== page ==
While “love” might be a word we are used to seeing in personal contexts, it’s not often that a company will choose to put it front and center… in their core values, for example! But that’s precisely what Incorta has done, and we recently had a chance to welcome their Senior Vice President of People Success, Sheri Kelleher, onto The BragWorthy Culture.
Incorta provides a unified data and analytics platform that eliminates traditional data transformation, with its modeling and aggregation steps, and instead makes data instantly ready for analysis from multiple complex source systems. With deeper analysis, teams can get insights faster and make smarter decisions.
Think. Act. Be. Love.
Incorta offers a great example of core values not having to be complicated. But that’s a new development. When Sheri first arrived the core values were nice, but they were spelled out in three paragraphs. It was more of a story than values that could be imprinted upon each team member across everyday activities and work situations.
So Sheri got backing from leadership to redo the values and tapped an internal team of thought leaders and cultural ambassadors for help. She asked them to reduce these three paragraphs to just a few words. That process led to:
- Think — consider innovation and impact on clients
- Act — intentionally, respectfully, passionately
- Be — leaders
But Sheri still felt like something wasn’t quite right, and that’s when she campaigned to add “love” as a fourth value, lending its first and last letters to make the values spell out T‑A-B-L‑E, which relates back to bringing people together and offering advice and hospitality around a table. “I love it,” the CEO said.
But it’s not enough to boil values down to a few key words. All your team has to share that clarity… and know the meaning behind those words. So Sheri helped organize an internal marketing campaign to communicate these values. As these values became clearer to team members, Sheri watched the work environment transform, as she saw people feeling freer to be their authentic selves at work rather than having to put on a professional face from 9 – 5.
Putting People First
As we’ve often seen when chatting with leaders at different organizations, the pandemic has changed so much about work dynamics, and Incorta has felt those changes as well.
One of the best ways to know what your team members are thinking, particularly about recent changes, is to ask them directly, and when Sheri first arrived she did a survey that received strong engagement, 75%. The feedback they got was humbling, but that meant that they now had to do something about that feedback. When the next survey went out, engagement was even higher and it was clear that team members appreciated that effort had been put in on areas they had previously identified as needing work.
But not every suggestion can be taken up, and that’s where transparency and context come in. People may accept that certain decisions will go differently from how they would have wanted, but if they know the methodology and reasoning behind those decisions, they feel heard and trusted, and that’s key to maintaining a healthy work environment, particularly during times that people feel are increasingly less economically certain.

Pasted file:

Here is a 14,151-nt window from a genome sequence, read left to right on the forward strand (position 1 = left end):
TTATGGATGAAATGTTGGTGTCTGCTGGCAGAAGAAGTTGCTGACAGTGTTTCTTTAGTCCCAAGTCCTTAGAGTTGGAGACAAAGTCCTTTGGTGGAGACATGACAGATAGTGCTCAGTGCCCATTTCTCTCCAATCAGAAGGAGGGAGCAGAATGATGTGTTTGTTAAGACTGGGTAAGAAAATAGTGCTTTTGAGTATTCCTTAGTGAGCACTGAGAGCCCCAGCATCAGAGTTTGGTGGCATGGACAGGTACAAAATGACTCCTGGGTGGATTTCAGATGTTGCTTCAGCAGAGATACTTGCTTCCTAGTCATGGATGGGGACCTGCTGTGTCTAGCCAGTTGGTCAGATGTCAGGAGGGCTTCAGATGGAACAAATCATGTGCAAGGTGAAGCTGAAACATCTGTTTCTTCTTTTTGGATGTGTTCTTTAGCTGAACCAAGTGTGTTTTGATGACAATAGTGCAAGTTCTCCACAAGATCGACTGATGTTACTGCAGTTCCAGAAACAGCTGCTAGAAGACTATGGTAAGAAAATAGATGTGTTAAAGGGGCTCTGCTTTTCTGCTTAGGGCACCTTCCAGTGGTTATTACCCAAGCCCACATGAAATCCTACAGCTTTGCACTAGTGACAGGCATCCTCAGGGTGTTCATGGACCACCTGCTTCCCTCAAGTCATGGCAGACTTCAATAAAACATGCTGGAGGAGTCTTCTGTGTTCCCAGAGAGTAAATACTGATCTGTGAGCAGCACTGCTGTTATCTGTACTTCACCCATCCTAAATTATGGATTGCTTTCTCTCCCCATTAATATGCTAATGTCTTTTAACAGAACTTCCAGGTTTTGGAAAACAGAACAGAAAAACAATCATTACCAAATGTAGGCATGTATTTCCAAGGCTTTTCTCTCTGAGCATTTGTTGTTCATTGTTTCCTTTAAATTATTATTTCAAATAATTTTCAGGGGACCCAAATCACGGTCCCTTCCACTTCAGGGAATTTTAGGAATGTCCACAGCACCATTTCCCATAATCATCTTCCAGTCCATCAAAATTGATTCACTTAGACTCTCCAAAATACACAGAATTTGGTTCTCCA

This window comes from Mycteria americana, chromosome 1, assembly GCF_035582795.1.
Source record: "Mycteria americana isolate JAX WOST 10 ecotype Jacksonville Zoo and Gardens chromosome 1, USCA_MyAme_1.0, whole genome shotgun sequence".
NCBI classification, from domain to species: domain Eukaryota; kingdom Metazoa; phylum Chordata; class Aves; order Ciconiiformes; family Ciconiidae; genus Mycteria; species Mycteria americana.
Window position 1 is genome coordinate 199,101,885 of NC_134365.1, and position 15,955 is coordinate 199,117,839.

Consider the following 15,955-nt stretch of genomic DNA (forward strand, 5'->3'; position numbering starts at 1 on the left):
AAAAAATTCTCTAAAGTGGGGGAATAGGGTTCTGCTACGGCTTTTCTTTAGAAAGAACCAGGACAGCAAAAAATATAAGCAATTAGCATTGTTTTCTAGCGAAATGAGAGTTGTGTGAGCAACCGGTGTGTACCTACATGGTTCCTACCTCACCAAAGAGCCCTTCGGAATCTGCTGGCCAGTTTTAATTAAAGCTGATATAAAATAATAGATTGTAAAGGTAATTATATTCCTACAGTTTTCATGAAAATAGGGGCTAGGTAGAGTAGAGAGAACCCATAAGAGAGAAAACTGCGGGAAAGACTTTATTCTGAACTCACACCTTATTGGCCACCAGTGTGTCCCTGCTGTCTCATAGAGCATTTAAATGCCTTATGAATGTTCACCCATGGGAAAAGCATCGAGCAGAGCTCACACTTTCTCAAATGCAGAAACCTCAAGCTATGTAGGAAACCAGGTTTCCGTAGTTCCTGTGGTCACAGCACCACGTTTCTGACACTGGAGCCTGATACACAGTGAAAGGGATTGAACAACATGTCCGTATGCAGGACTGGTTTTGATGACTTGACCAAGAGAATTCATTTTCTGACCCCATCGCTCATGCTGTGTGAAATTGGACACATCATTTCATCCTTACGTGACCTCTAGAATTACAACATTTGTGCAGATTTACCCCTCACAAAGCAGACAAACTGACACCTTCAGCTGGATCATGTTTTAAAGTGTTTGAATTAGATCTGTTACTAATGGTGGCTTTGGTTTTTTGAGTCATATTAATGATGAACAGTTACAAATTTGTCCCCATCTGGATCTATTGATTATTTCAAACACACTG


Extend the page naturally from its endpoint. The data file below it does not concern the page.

Keeping Your Best People
When times are economically uncertain, it’s important to hold on to your best people. Your pipeline will shrink, which means bringing someone in the door is going to take longer. Sheri stays ahead of that curve by identifying who her top talent is and proactively asking them what they need, to be personally and professionally successful.
She shared an example from a previous company in which one of the top performers wanted to be able to pick up her child at 3 pm every day, which would mean that she would come in early to make up her time. There wasn’t really a flex-time policy at that company then, but they made an exception for her because she was a top performer.
For other employees, it may be a desire to speak publicly more often, develop in management, or cross-train in different departments. By going to employees first and asking them what they would like, an organization can show by its actions, not just its words, that it values its best people and wants to do whatever it can to retain them.
Meeting in Person
When Sheri first came on board, people were still very much working from home due to Covid, but in recent months Incorta has tried to bridge the gap between total remote work (and the Zoom fatigue that can come with it) and 100% back in the office, which isn’t possible anymore for people who’ve made adjustments to their lives in the last two years.
That’s led to more intentionality around digital tools and in-person meetings. There are workflows that digital tools can help with but sometimes people need to put their heads together in an in-person meeting to figure issues and projects out. But rather than imposing those intervals from above, Sheri has encouraged teams to figure out what balance works for them, knowing too that sometimes not everyone will be able to make it to those in-person meetings, no matter how far in advance they are scheduled.
When Sheri reflects on love as a company value, she insists that it’s not just there to give a warm fuzzy feeling. “We love our community and our customers and what we do,” she says, so naturally, genuine caring and love spread throughout the company and daily work life. By making sure her team members see that love in actions, not just on a wall somewhere, she’s ensuring that they think and act with that love, which leads to better outcomes for everyone.
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